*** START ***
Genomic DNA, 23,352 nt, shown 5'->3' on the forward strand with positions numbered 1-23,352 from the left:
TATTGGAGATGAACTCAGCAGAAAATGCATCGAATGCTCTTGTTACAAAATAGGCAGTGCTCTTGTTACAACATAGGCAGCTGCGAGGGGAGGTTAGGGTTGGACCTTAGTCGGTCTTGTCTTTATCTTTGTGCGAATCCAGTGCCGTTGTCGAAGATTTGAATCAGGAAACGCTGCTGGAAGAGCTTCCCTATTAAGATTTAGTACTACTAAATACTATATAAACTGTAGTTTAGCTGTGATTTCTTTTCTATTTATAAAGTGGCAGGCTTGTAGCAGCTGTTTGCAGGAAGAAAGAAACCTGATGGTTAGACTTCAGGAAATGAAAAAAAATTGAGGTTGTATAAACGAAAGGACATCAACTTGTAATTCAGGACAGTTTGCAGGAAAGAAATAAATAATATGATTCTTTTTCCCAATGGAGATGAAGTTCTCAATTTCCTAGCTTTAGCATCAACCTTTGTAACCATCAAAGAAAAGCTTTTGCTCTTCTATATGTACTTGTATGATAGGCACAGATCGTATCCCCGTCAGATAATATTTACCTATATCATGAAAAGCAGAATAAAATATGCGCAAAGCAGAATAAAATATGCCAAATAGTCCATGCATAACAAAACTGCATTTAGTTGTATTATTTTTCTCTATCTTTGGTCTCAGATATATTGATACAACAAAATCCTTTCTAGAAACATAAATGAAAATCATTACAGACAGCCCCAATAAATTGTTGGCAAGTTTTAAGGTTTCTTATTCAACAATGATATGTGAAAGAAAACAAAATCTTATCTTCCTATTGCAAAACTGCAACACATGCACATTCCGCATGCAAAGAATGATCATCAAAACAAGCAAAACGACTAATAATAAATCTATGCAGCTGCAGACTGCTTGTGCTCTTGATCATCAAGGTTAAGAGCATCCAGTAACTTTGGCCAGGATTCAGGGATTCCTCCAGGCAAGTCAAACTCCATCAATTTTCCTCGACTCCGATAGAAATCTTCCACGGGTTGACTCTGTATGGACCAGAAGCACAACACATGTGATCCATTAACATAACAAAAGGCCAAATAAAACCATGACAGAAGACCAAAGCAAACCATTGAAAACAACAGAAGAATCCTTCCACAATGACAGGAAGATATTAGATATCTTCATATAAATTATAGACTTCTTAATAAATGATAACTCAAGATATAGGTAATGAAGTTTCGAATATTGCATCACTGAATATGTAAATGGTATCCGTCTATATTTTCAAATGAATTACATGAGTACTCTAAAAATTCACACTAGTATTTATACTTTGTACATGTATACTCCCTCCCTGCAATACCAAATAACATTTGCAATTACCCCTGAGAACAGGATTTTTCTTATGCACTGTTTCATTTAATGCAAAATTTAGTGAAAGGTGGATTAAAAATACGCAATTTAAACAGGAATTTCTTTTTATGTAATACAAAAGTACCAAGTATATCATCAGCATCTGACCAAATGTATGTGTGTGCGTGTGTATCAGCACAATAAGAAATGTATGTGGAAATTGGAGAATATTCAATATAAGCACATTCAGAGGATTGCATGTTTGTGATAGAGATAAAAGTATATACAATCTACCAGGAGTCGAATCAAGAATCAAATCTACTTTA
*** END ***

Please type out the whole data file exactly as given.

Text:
Genomic DNA, 23,352 nt, shown 5'->3' on the forward strand with positions numbered 1-23,352 from the left:
TATTGGAGATGAACTCAGCAGAAAATGCATCGAATGCTCTTGTTACAAAATAGGCAGTGCTCTTGTTACAACATAGGCAGCTGCGAGGGGAGGTTAGGGTTGGACCTTAGTCGGTCTTGTCTTTATCTTTGTGCGAATCCAGTGCCGTTGTCGAAGATTTGAATCAGGAAACGCTGCTGGAAGAGCTTCCCTATTAAGATTTAGTACTACTAAATACTATATAAACTGTAGTTTAGCTGTGATTTCTTTTCTATTTATAAAGTGGCAGGCTTGTAGCAGCTGTTTGCAGGAAGAAAGAAACCTGATGGTTAGACTTCAGGAAATGAAAAAAAATTGAGGTTGTATAAACGAAAGGACATCAACTTGTAATTCAGGACAGTTTGCAGGAAAGAAATAAATAATATGATTCTTTTTCCCAATGGAGATGAAGTTCTCAATTTCCTAGCTTTAGCATCAACCTTTGTAACCATCAAAGAAAAGCTTTTGCTCTTCTATATGTACTTGTATGATAGGCACAGATCGTATCCCCGTCAGATAATATTTACCTATATCATGAAAAGCAGAATAAAATATGCGCAAAGCAGAATAAAATATGCCAAATAGTCCATGCATAACAAAACTGCATTTAGTTGTATTATTTTTCTCTATCTTTGGTCTCAGATATATTGATACAACAAAATCCTTTCTAGAAACATAAATGAAAATCATTACAGACAGCCCCAATAAATTGTTGGCAAGTTTTAAGGTTTCTTATTCAACAATGATATGTGAAAGAAAACAAAATCTTATCTTCCTATTGCAAAACTGCAACACATGCACATTCCGCATGCAAAGAATGATCATCAAAACAAGCAAAACGACTAATAATAAATCTATGCAGCTGCAGACTGCTTGTGCTCTTGATCATCAAGGTTAAGAGCATCCAGTAACTTTGGCCAGGATTCAGGGATTCCTCCAGGCAAGTCAAACTCCATCAATTTTCCTCGACTCCGATAGAAATCTTCCACGGGTTGACTCTGTATGGACCAGAAGCACAACACATGTGATCCATTAACATAACAAAAGGCCAAATAAAACCATGACAGAAGACCAAAGCAAACCATTGAAAACAACAGAAGAATCCTTCCACAATGACAGGAAGATATTAGATATCTTCATATAAATTATAGACTTCTTAATAAATGATAACTCAAGATATAGGTAATGAAGTTTCGAATATTGCATCACTGAATATGTAAATGGTATCCGTCTATATTTTCAAATGAATTACATGAGTACTCTAAAAATTCACACTAGTATTTATACTTTGTACATGTATACTCCCTCCCTGCAATACCAAATAACATTTGCAATTACCCCTGAGAACAGGATTTTTCTTATGCACTGTTTCATTTAATGCAAAATTTAGTGAAAGGTGGATTAAAAATACGCAATTTAAACAGGAATTTCTTTTTATGTAATACAAAAGTACCAAGTATATCATCAGCATCTGACCAAATGTATGTGTGTGCGTGTGTATCAGCACAATAAGAAATGTATGTGGAAATTGGAGAATATTCAATATAAGCACATTCAGAGGATTGCATGTTTGTGATAGAGATAAAAGTATATACAATCTACCAGGAGTCGAATCAAGAATCAAATCTACTTTA